With so much investment literally riding on your anchor, your boat’s anchoring system is no place to cut corners. Your choice of anchor depends on the size and type of your boat, and the weather and anchoring conditions you generally encounter.

Boats with heavy displacements or superstructures that present a great deal of wind resistance need heavier gear. The same is true of cruising yachts that brave a wide variety of conditions and may sometimes have to anchor in open waters.

Although not required by Federal Law, it is recommended you carry one anchor of sufficient size and strength to hold your boat for an extended period, like overnight–or in an emergency situation, such as if you run out of gas.  When you are thinking or buying an anchor – BIGGER IS BETTER.

Also, there is safety in numbers. No anchor will work for you in every situation, so if you have space carry two anchors–preferably of different types.Many people choose to carry a small anchor, or “lunch hook”, and a larger working or storm anchor. The lunch hook is for use in calm weather and when the crew is monitoring the anchor. Working and storm anchors are useful at times when the crew is asleep or ashore, and during heavy weather, when winds are 30 miles an hour and over.

The general name for all of the equipment you need to anchor your boat is “ground tackle”.  This includes an anchor, chain, line and connecting elements. The anchor line, including chain, is called the rode.

Just as boats come in a wide variety of shapes and sizes, so do anchors. Choosing an anchor is easy, choosing the right one for your boat can be very difficult. Your first task in choosing an anchor is to have an understanding of three things:

Your Boat – Your boats’ size, weight and design characteristics affect what kind of anchor you will need to use. For instance, a 30 foot 10,000 pound houseboat needs a larger anchor than a 30 foot 6000 pound speedboat.

Where You’re Going – Where you plan to anchor often dictates what type of anchor you should use. Is the bottom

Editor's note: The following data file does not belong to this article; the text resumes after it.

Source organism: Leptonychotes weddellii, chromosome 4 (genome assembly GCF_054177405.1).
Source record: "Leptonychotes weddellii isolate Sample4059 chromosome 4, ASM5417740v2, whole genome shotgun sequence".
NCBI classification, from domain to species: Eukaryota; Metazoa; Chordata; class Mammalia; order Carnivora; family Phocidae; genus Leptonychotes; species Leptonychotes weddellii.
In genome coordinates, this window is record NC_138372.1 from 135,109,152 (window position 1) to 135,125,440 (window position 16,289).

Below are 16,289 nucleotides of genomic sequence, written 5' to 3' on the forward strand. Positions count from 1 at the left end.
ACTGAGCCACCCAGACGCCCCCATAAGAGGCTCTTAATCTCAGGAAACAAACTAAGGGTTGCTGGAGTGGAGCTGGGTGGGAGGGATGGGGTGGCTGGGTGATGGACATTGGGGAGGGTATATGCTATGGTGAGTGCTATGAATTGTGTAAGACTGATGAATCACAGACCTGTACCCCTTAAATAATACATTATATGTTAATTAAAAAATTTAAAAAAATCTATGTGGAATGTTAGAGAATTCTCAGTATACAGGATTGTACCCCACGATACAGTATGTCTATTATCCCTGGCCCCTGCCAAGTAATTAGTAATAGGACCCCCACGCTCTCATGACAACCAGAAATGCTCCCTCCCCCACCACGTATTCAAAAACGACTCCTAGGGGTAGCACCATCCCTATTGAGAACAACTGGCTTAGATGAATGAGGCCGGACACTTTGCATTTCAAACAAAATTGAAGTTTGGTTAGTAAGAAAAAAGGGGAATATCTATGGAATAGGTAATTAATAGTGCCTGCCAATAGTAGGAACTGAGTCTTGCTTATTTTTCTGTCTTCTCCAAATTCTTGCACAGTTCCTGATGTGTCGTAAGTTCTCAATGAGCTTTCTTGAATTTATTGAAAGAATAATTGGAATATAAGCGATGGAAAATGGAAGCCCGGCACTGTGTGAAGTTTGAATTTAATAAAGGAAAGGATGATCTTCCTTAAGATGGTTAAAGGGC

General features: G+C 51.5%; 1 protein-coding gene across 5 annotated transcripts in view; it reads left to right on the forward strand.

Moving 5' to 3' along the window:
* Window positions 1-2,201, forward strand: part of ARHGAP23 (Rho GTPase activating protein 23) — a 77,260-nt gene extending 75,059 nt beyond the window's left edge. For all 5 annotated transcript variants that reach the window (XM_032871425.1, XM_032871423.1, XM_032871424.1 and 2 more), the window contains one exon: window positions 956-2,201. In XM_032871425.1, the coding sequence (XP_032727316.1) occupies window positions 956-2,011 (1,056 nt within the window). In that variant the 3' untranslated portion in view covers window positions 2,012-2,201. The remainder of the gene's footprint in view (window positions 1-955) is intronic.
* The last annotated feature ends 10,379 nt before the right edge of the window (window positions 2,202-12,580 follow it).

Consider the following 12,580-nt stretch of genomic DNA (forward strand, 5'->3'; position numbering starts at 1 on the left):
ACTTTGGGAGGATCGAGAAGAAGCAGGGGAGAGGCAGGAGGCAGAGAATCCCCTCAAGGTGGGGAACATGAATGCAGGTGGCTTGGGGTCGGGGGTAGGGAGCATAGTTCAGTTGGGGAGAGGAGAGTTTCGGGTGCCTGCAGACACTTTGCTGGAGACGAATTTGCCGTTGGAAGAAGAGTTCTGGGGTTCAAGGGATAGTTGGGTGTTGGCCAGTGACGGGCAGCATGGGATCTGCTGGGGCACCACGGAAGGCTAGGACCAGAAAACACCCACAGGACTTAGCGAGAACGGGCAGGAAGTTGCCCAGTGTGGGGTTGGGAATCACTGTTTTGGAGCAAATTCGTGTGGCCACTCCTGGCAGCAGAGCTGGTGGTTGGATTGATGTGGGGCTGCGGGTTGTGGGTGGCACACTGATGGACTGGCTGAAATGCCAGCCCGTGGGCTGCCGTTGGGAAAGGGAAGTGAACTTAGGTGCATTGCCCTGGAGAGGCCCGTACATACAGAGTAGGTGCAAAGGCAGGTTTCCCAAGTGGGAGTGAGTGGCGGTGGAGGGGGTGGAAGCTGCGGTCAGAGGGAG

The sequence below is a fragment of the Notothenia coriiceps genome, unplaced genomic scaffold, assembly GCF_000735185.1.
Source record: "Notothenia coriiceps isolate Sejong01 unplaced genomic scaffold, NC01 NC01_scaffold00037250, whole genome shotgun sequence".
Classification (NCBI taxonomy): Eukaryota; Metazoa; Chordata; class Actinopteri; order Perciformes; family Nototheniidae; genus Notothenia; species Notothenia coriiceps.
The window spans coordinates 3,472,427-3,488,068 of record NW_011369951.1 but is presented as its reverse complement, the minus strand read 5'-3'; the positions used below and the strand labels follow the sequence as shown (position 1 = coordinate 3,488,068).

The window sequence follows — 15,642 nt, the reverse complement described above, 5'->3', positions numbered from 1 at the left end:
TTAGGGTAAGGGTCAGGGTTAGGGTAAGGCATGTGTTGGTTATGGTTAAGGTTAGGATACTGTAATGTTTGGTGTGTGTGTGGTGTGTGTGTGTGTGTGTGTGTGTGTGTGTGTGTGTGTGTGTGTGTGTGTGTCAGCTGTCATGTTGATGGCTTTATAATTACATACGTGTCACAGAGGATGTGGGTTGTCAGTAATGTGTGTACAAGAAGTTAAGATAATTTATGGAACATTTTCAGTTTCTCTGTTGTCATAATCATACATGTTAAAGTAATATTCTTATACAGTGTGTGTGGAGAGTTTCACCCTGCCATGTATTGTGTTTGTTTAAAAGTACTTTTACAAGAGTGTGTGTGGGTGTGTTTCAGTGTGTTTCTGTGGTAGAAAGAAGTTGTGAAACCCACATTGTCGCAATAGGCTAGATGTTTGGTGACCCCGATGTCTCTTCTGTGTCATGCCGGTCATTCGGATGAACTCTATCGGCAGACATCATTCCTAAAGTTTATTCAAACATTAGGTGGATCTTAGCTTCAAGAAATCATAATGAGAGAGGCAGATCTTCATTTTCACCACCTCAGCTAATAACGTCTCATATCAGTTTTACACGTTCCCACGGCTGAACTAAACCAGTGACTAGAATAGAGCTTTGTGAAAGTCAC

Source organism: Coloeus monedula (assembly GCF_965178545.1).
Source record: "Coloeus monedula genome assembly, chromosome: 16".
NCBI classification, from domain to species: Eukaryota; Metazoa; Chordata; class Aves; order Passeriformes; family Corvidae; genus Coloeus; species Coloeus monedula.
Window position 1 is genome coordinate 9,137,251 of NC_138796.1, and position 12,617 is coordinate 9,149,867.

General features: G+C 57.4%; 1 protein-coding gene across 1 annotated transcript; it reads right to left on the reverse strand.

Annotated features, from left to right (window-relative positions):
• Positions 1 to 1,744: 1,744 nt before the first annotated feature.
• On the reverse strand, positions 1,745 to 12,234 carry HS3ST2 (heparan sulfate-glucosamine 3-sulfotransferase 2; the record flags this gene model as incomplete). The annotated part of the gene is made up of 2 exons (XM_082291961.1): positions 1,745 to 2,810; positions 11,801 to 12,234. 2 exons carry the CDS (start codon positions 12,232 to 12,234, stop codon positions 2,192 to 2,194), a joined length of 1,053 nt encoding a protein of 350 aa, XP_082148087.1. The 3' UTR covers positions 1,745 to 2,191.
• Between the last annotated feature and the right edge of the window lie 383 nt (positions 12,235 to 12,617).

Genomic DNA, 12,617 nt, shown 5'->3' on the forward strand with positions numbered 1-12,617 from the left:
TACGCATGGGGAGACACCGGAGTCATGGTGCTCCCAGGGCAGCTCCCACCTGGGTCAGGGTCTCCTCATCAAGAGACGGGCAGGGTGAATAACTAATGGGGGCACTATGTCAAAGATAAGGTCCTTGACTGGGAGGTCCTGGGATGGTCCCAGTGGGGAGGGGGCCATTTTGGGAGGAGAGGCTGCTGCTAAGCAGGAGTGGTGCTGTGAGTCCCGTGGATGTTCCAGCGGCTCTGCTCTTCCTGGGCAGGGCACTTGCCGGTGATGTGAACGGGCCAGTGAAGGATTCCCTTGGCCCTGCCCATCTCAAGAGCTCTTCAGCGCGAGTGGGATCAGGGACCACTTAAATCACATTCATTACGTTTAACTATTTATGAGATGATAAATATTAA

rock, or is it soft mud? If you are not familiar with the area, ask around or look at a local chart.

Local Conditions – Anchoring in a calm protected cove can be quite different than anchoring offshore or on a large open bay. And don’t forget the weather–high winds, tides and waves can all make anchoring difficult, if not impossible.

The table below will give you an idea of what your boat needs.


Scope = Length of the anchor line/ height of the deck cleat to the sea bed

Before leaving the dock, you will need to determine how much anchor line, or “rode”, you will need.
It is recommended that you use a scope of 7:1, meaning that for every foot of water depth, you should use 7 feet of rode.

For example, to anchor in 10 feet of water, you would pay out 70 feet of line. Measure the scope as the ratio
of the length of the anchor rode to the height of the bow above the bottom.  If you’re using a lightweight anchor on a small boat in good weather conditions, a shorter scope of 5:1 is sufficient and safe. A prudent boater always has extra line and chain on hand, just in case!

The table below suggests minimum working rode sizes:

Suggested holding sizes assume fair holding ground, scope of at least 5:1 to 10:1, and moderate shelter from high seas.